With as much attention as “how to pick your first gun” blog posts get, it can be easy for gun-media types to forget that if you’ve never gone into a store and bought a gun, you’ve … well … you’ve never gone into a store and bought a gun. And if you’re like me, you prefer to prepare for the unknown as well as you can, especially when failure to do so can result in a lot of extra frustration. It never hurts to take a quick read through “policies and procedures” just to make sure that you aren’t in for any surprises.
Who Can Buy a Gun?
In short, if you are an American citizen or lawful permanent resident, you are allowed to purchase firearms from federally licensed dealers, provided you are of the necessary age. For long guns, that is generally 18 years. For handguns, that is generally 21 years.
(Some areas have stricter laws, and private sales are an entirely different situation with varying levels of legality across multiple states.)
When you enter a gun shop (often called an “FFL” online, meaning “federal firearms licensee”) to buy a gun, you will need to bring a photo ID – the whole system is pretty much designed around driver’s licenses. If you are a legal permanent resident, bring those pertinent documents too.
About Form 4473
Once you’ve picked out your firearm, you will be asked to fill out a Form 4473, which is the federal paperwork that will allow your identity to be run through the National Instant Criminal Background Check System (called “NICS” and pronounced like the New York basketball team.) This form requires information on your birthplace, physical characteristics, your past and a few very specific questions about the transaction you’re trying to make.
It is imperative that you not lie on this form because lying on this form is a federal crime. There are certain convictions that disallow you from buying a gun, just as there are certain adjudications and declarations that disallow you from owning a gun. And if you think they won’t care about “that one thing” 20 years ago, think again.
If you have any convictions of any kind on your record or if you were dishonorably discharged from the U.S. military or if you have ever had any other run-in with this nation’s legal or mental health systems that resulted in incarceration, institutionalization or any other flavor of disenfranchisement, you need to consult an attorney who lives in your state of residence. Various felonies and misdemeanors are treated in various ways. But pretty much anything involving domestic violence will get you declared a prohibited person. It’s a lot better to find out that you’re denied in private from an attorney — who can then maybe get the ball rolling on trying to get your rights reinstated — than to find out in public from a gun-shop clerk.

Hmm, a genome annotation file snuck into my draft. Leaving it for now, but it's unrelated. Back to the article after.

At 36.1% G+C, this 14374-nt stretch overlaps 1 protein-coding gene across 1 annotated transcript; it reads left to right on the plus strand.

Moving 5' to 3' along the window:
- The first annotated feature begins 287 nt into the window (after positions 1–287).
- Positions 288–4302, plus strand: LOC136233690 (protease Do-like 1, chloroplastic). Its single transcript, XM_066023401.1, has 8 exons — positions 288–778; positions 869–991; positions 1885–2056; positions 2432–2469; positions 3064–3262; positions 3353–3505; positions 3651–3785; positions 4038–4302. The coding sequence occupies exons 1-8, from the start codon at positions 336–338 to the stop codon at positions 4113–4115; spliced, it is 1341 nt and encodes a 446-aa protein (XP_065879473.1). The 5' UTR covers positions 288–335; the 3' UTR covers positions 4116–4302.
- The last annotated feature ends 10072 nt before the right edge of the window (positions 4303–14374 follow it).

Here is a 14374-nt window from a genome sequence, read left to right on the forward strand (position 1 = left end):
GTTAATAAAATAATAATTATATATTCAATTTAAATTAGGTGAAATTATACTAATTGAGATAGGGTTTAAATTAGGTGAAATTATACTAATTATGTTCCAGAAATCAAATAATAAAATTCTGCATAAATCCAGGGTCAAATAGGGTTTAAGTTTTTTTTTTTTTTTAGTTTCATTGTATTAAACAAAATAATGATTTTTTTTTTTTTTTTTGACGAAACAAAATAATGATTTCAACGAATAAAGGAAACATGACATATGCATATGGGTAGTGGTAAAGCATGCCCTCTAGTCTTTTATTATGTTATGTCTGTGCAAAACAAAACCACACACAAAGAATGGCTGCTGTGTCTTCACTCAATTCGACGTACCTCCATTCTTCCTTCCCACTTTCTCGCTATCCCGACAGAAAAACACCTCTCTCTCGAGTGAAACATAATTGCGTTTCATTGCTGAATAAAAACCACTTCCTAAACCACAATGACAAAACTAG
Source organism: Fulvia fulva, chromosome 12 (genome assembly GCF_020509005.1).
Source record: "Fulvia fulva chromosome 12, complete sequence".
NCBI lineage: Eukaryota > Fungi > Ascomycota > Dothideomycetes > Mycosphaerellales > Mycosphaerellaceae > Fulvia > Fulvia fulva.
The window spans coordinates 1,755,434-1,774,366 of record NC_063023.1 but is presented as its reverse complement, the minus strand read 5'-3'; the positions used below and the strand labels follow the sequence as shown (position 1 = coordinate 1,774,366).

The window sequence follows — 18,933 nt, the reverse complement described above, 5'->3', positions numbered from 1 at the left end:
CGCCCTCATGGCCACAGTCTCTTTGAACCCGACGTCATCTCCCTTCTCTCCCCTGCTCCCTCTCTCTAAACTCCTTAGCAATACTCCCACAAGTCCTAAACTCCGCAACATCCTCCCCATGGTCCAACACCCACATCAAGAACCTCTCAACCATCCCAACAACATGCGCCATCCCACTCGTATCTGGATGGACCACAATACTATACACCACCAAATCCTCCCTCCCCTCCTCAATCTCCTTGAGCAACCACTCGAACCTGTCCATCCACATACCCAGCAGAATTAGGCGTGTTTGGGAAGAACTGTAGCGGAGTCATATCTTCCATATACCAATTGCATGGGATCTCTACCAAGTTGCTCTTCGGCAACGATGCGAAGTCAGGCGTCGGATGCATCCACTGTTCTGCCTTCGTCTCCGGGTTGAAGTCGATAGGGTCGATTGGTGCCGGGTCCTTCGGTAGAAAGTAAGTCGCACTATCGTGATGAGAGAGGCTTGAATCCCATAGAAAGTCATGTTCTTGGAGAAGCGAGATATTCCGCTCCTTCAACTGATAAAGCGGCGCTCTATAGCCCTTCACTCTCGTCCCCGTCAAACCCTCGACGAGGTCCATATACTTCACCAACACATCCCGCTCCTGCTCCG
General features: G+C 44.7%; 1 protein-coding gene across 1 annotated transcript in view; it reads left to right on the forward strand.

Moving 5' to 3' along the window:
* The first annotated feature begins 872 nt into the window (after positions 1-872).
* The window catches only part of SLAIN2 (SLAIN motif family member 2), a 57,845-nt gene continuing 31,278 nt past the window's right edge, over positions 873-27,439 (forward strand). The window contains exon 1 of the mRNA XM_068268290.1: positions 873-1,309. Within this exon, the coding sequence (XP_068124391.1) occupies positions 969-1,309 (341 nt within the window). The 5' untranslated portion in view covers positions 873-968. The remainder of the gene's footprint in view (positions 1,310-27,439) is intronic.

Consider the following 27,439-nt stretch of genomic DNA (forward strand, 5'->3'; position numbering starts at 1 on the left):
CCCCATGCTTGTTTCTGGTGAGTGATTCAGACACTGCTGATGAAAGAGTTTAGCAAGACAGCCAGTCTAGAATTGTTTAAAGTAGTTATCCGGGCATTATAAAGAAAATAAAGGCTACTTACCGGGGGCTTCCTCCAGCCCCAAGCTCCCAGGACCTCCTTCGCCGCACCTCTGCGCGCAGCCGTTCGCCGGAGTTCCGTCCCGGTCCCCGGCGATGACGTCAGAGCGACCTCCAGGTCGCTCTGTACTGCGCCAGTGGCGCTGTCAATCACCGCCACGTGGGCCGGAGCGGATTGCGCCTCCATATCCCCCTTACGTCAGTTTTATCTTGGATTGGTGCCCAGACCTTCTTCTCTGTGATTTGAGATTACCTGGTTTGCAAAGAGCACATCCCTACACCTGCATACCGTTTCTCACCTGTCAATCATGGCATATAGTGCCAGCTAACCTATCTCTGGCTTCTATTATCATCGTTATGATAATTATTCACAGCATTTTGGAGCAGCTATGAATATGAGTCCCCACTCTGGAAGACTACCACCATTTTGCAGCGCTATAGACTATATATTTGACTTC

The Law’s The Law
Speaking of denials, it is illegal for you to purchase a firearm for someone else who cannot pass a 4473. This is known as a “straw purchase” and is a crime. If someone you love is barred from buying or possessing firearms, the next step is never to break the law. The next step is to retain the services of an attorney and work to get his or her rights reinstated.
There may be other forms you must fill out depending on what you’re buying and where you live. For example, in my home state of Wisconsin, there is a specific handgun form that I must complete. As in – if I’m buying a shotgun or a rifle, I just have to fill out the federal 4473, but if I’m buying a pistol, I have to fill out that 4473 as well as a Wisconsin-specific handgun background-check form. Other states have their own permutations of this process. You should run a search on the name of your state and “gun buying form” to see what you might be in for.
Steps to Buy a Gun